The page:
Dogs can be a lot like children: When it comes to bath time, they’d rather stay dirty. For smaller breeds, bath time can be extra frightening when compared to their larger counterparts. And then, there’s the occasional dog that thrives in any activity involving water. No matter your pet’s size or attitude towards baths, chances are it’s usually an ordeal. But it doesn’t have to be.
There are a few tips that may help you and your furry friend get over any bath time anxiety, and you’ll be happy to learn they are easy to introduce to your pet’s hygiene routine.
How do I give my dog a bath?The most important thing to acknowledge when bathing your dog is how unnatural baths seem to them. If you’re lucky, your dog will simply find it strange and express mild discomfort during the duration of the cleaning session. However, in some cases, pets are known to hate bath time enough to run and hide in unreachable places at even the slightest sound of running water.
Some even become fearful or hard to handle. This is why the most important tip in bathing your pet is to learn and adjust to their comfort level. You need to reassure them, too and allow them to express their nervousness.
Adjust to your dog’s comfort level
Practice speaking to your pet as you wash them, keeping your voice quiet and calm. Utilize common phrases that your dog associates with good behavior, such as “Good boy” or “Good girl”. In most cases, just hearing your reassuring voice will help them relax, which will make your job as dog groomer much easier.
Teach positive association
A long-term tactic is to teach your dog positive association by always giving them a treat, lots of belly rubs, or a nice, long walk after a successful bath. In time, your dog will come to expect these treats and tokens of affection, helping them to associate rewards with grooming.
Bathe smaller breeds in smaller spaces
If you own a smaller breed of dog or a puppy, try bathing them in a sink rather than a bath tub. Bath tubs are huge, vacant spaces that are highly foreign to your pet. Most likely, their experience with this particular part of your household is little to none, which only adds to their mounting anxiety. Bathing them in a space that is more comparable to their size may help them feel more comfortable. In addition to this tip, professional dog groomers recommend placing a non-slip surface on the bottom of a tub or sink while bathing your pet.
Make the experience an enjoyable one
Keep the water at a comfortable temperature
Some of us enjoy our baths and showers hot and steamy. We tend to associate a relaxing cleaning routine with hot water, but for dogs this isn’t the case. Verify the water’s temperature on yourself before immersing a dog in it. Professionals recommend lukewarm water. If your dog begins to shiver or tremble, adjust the temperature to be a little warmer.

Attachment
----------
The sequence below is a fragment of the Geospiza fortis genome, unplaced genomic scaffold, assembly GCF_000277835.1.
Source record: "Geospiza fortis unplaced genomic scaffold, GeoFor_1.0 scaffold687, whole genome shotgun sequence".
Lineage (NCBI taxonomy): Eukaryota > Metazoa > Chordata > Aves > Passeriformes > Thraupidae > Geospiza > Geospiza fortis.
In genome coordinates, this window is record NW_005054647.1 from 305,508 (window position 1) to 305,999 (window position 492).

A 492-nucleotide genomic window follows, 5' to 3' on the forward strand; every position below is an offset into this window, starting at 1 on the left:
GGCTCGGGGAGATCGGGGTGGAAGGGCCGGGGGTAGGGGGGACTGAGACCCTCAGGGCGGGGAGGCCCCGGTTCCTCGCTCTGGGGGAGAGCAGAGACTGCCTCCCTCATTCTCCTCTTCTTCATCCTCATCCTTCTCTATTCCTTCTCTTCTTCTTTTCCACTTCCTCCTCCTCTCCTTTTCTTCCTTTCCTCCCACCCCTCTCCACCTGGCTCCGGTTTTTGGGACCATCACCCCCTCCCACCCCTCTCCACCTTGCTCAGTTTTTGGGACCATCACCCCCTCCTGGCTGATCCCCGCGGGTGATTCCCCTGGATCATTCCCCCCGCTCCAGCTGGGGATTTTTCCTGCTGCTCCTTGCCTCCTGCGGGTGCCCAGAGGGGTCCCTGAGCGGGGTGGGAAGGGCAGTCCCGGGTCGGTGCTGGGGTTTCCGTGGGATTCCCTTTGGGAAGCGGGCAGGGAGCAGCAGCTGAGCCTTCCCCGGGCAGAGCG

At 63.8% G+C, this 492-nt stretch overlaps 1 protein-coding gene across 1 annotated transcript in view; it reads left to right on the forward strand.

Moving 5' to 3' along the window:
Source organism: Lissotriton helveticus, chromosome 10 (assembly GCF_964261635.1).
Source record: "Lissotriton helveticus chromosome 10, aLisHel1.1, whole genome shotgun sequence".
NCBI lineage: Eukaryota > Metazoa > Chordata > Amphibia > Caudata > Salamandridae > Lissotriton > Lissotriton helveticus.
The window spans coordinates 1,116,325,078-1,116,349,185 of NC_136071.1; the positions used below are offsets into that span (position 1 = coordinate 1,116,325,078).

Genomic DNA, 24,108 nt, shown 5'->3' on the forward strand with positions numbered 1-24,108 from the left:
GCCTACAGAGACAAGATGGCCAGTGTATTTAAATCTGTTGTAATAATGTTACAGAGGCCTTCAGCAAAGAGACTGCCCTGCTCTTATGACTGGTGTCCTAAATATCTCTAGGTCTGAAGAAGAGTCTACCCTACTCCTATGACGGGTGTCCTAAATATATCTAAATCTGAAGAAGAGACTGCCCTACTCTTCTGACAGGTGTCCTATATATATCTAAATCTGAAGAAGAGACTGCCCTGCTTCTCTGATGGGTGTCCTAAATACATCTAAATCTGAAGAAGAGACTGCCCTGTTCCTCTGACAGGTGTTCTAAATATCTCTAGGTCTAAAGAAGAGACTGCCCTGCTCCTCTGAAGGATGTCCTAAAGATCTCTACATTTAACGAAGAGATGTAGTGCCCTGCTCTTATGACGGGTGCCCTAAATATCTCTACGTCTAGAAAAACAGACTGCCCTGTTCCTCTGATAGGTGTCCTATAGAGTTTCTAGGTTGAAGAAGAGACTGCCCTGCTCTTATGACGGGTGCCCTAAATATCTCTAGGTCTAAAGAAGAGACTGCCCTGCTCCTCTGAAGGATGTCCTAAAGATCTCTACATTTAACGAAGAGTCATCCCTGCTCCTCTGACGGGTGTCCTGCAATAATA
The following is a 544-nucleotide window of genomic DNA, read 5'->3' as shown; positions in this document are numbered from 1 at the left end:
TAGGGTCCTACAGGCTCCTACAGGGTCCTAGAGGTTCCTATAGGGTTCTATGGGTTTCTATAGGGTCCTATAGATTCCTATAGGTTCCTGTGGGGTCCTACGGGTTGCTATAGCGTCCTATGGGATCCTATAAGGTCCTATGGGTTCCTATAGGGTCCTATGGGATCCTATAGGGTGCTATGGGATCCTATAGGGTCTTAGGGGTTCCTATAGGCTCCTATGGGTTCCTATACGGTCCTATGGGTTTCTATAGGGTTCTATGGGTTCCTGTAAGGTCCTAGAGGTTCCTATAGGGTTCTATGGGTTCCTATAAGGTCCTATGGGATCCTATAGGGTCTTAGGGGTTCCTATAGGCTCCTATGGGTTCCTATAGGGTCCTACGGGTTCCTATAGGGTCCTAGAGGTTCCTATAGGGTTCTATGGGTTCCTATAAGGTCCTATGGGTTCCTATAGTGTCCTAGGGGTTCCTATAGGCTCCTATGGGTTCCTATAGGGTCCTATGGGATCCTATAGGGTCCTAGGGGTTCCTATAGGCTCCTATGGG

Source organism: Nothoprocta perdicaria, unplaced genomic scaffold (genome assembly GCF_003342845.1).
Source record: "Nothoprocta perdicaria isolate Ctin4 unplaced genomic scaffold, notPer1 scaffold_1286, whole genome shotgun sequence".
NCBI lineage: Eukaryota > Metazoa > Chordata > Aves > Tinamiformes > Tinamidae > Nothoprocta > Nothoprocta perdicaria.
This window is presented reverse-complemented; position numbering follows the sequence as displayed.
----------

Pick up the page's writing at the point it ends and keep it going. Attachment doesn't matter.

Pay attention to eyes and ears
The eyes and ears of a dog are extremely sensitive and so proper care of them is important. You should try your best to avoid exposing these areas to water while washing. Try softly tilting your dog’s head back and covering their ears when rinsing the vet-approved shampoo out of their fur. Don’t use soap near or around the eyes or ears. Your dog’s eyes and ears are best cleaned with a soft, warm wet cloth after their bath is complete.
Air dry vs. blow-dry
Many animals are skittish around anything that exhibits loud noises, such as blow dryers. Your pet is completely fine air-drying in most cases. However, dogs with heavier, thicker, or longer coats may need a little help drying off, especially to avoid them shivering. In the winter, blow drying is recommended more so than in hot or humid weather. Keep the temperature set at low on the blow dryer to avoid discomfort for the skin.
Enlist a friend
Another great and easy way to make bath-time easier for you and more comfortable for your dog is to ask for a helper. Two groomers are better than one. While one person is lathering and rinsing the nervous dog, the other can hold them still and steady. This can even help your dog feel more secure.
Don't overdo the bathing sessions
Baths need only be as frequent as your dog’s dirtiness. Too much washing can be harmful to a dog’s coat and skin, causing dryness, itchiness, and discomfort. In some cases, this can lead to skin infections as dogs tend to bite and lick at any patches of skin that are agitating them. Discuss with your vet the requirements for bathing your breed of dog. Some dogs need a bath only once in a while. Vet-approved dry shampoo and gentle wipes designed for cleaning the fur of dogs are alternatives that work well in the interim between the full bath session.